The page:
travail d’un seul homme

Nowadays of course, the fuckers’d deny him planning permission…

Off the train and onto the coach, down into France, down: in one service-station I flip through a map of Lyons & environs and can’t find any mention of Hauterives. Am I wasting my time here? Back on the coach I try to cobble together a Plan B. Maybe I can I don’t know. I have a really bad cold: my head is throbbing, thoughts blurry and indistinct. Coughing sniffing spitting, my right leg aches from where I managed to pull a muscle this morning.

Lyons: the woman behind the counter at least knows where Hauterives is, that’s something. She sells me a return-ticket to St. Vallier: get the train there, she reckons, then I can get a bus right where I wanna go.

Soon enough I’ll be back in this train-station, sleep-deprived and hurting all over; où est Amélie Poulain? The station closes between midnight and 5am so I’ll wander around outside, lie down for a bit on a bench, half-asleep half-paranoid watching tramps and dogs and rats and police scuttle by. Some kids try to set fire to one of those tramps; then they look my way, I look back, they leave me to my sweet dreams. Eventually I’ll be on a coach again and the coach will break down on the motorway and eventually I’ll get to the Eurotunnel and Customs won’t believe a word of mine, they’ll go through my stuff and find just two tin whistles, a notepad, a camera, plus the single stone I will have stolen, and I’ll smile an inscrutable smile and they’ll have to give it all back and I’ll get home and Arkady will tell me that my granddad died last night. For now though: I get to St. Vallier, find the Tourist Information. “Er je voudrais visiter à… the Palais Idéal?”

She checks the timetables. No buses, not today nor tomorrow. “I can walk?”

I figured it’d be near but it’s not, it’s 20 miles away. Fuck, I’ll walk: after twenty minutes I realise I’m going the wrong way, double back, idiot, okay: stick out my thumb and the third car along slows down, stops, takes me to the next town. After that I walk for a couple of hours, all the dogs barking. My right leg is killing me. Play up my limp as vehicles pass but no-one wants to stop. A couple of hours. Starts to rain. A car stops. Grinning psychopath speeds me the rest of the way, now and then he interrupts his ranting to glimpse at the road ahead. He drops me in front of my destination. Merci, au revoir.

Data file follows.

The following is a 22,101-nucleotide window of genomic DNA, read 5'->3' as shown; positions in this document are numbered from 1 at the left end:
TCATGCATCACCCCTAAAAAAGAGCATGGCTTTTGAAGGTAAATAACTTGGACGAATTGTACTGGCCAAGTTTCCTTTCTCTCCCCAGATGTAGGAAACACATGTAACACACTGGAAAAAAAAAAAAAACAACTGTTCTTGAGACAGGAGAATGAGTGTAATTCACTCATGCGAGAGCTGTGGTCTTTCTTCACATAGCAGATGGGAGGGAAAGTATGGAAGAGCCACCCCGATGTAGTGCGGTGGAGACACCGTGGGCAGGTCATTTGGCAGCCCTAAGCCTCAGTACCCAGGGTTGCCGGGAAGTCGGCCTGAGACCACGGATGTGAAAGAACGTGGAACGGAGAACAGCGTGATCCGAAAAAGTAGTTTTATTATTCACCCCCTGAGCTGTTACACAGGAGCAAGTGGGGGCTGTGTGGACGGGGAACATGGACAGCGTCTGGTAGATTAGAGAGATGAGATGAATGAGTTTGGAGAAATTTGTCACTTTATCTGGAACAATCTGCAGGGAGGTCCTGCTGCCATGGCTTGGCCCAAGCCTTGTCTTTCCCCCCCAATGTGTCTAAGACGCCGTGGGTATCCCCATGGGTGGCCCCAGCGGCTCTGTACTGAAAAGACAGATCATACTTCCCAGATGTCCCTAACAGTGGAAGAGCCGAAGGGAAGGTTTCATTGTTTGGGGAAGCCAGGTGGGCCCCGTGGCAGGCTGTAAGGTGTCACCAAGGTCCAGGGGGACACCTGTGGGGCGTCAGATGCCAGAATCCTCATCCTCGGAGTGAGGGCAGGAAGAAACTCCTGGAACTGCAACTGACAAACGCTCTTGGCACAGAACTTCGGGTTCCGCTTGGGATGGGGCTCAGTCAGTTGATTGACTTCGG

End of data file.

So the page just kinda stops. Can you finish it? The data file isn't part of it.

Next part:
Miserable women charge me five euros to get into Ferdinand “Le Facteur” Cheval’s Palais. A hundred years ago they laughed at him and swapped spiteful rumours over glasses of lemon barley. “What’s he building out there?”

In 1869 the postman dreamt of a palace. It must have been quite the dream because he was unable to get that palace out of his head. In 1879 the postman tripped on a strangely shaped stone. This moment triggered something deep within his soul and right then he decided he would build the palace that had occupied his thoughts for the last decade, he would build it here in our three dimensions. Every day, while out on his round (32 kilometres all over la Drôme), he collected whatever interesting rocks and pebbles he could find: in his mind he would fit them into place, into his palace, and after work he’d do it again, this time for real. When he started his project, Ferdinand Cheval knew nothing whatsoever about architecture.

France went to war, the postmen complained about their wages. France went to war again, the postmen continued to complain, their wives eagerly awaited the invention of television. And all the while, Cheval built his palace, and he didn’t stop, not until 1912: when the structure in front of him looked the same, exactly the same, as the one in his head.

He then spent a couple of years grinning at the trees, resting: but he couldn’t rest, not yet. If the Palace was about Life then the old ex-postman now turned his mind to Death. His next and final project took him about eight years: he finished in 1922, between the Wars. He then spent a couple of years grinning at the sky and that was it, that was all: game over for the old ex-postman.

After seeing the Palace I follow a sign to the cemetery. Down a dirt track. I can see the iron fence, see the uniform rows of timid grey graves. Past some trees, suddenly I see in the corner a writhing serpentine mess, a huge and defiant Medusa entranced absorbed petrified forever by her own improbable beauty. “The  Tomb of Silence and Endless Peace.” Hello Ferdinand. I know you.


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